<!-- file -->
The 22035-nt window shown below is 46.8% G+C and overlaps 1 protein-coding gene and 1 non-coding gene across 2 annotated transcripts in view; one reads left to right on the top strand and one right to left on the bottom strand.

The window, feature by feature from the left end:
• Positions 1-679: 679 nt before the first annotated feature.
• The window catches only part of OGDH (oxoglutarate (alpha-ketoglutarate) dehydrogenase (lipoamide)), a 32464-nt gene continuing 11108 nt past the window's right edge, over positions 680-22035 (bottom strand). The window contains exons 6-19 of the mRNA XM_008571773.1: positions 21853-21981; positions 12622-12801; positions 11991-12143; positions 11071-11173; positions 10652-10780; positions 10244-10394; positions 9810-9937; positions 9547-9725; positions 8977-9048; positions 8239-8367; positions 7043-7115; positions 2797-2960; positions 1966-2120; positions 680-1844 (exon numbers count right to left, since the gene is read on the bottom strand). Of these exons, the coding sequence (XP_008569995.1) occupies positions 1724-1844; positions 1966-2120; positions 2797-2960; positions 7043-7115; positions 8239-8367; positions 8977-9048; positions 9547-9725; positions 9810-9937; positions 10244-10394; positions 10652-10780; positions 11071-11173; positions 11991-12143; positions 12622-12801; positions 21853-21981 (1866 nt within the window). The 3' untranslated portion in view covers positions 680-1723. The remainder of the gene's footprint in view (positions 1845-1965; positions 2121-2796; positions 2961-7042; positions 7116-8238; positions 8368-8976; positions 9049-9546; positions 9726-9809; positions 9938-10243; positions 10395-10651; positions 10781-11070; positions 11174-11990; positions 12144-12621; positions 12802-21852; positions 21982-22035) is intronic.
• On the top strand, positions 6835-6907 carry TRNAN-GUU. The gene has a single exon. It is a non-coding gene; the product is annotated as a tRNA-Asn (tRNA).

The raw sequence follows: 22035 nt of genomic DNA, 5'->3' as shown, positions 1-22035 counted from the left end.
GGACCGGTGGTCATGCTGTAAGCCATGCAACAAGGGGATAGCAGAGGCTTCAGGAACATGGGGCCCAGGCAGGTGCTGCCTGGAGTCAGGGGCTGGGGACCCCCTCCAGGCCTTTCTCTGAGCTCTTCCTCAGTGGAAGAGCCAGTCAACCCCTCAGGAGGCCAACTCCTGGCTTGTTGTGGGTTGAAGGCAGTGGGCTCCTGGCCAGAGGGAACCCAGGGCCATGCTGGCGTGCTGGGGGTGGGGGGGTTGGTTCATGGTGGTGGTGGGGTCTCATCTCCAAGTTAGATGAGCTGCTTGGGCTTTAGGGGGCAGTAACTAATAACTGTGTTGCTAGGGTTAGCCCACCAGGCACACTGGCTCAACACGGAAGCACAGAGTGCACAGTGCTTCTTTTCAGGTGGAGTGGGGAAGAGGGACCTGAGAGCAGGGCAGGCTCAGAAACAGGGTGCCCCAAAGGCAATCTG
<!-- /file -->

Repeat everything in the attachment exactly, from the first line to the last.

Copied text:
The 22035-nt window shown below is 46.8% G+C and overlaps 1 protein-coding gene and 1 non-coding gene across 2 annotated transcripts in view; one reads left to right on the top strand and one right to left on the bottom strand.

The window, feature by feature from the left end:
• Positions 1-679: 679 nt before the first annotated feature.
• The window catches only part of OGDH (oxoglutarate (alpha-ketoglutarate) dehydrogenase (lipoamide)), a 32464-nt gene continuing 11108 nt past the window's right edge, over positions 680-22035 (bottom strand). The window contains exons 6-19 of the mRNA XM_008571773.1: positions 21853-21981; positions 12622-12801; positions 11991-12143; positions 11071-11173; positions 10652-10780; positions 10244-10394; positions 9810-9937; positions 9547-9725; positions 8977-9048; positions 8239-8367; positions 7043-7115; positions 2797-2960; positions 1966-2120; positions 680-1844 (exon numbers count right to left, since the gene is read on the bottom strand). Of these exons, the coding sequence (XP_008569995.1) occupies positions 1724-1844; positions 1966-2120; positions 2797-2960; positions 7043-7115; positions 8239-8367; positions 8977-9048; positions 9547-9725; positions 9810-9937; positions 10244-10394; positions 10652-10780; positions 11071-11173; positions 11991-12143; positions 12622-12801; positions 21853-21981 (1866 nt within the window). The 3' untranslated portion in view covers positions 680-1723. The remainder of the gene's footprint in view (positions 1845-1965; positions 2121-2796; positions 2961-7042; positions 7116-8238; positions 8368-8976; positions 9049-9546; positions 9726-9809; positions 9938-10243; positions 10395-10651; positions 10781-11070; positions 11174-11990; positions 12144-12621; positions 12802-21852; positions 21982-22035) is intronic.
• On the top strand, positions 6835-6907 carry TRNAN-GUU. The gene has a single exon. It is a non-coding gene; the product is annotated as a tRNA-Asn (tRNA).

The raw sequence follows: 22035 nt of genomic DNA, 5'->3' as shown, positions 1-22035 counted from the left end.
GGACCGGTGGTCATGCTGTAAGCCATGCAACAAGGGGATAGCAGAGGCTTCAGGAACATGGGGCCCAGGCAGGTGCTGCCTGGAGTCAGGGGCTGGGGACCCCCTCCAGGCCTTTCTCTGAGCTCTTCCTCAGTGGAAGAGCCAGTCAACCCCTCAGGAGGCCAACTCCTGGCTTGTTGTGGGTTGAAGGCAGTGGGCTCCTGGCCAGAGGGAACCCAGGGCCATGCTGGCGTGCTGGGGGTGGGGGGGTTGGTTCATGGTGGTGGTGGGGTCTCATCTCCAAGTTAGATGAGCTGCTTGGGCTTTAGGGGGCAGTAACTAATAACTGTGTTGCTAGGGTTAGCCCACCAGGCACACTGGCTCAACACGGAAGCACAGAGTGCACAGTGCTTCTTTTCAGGTGGAGTGGGGAAGAGGGACCTGAGAGCAGGGCAGGCTCAGAAACAGGGTGCCCCAAAGGCAATCTG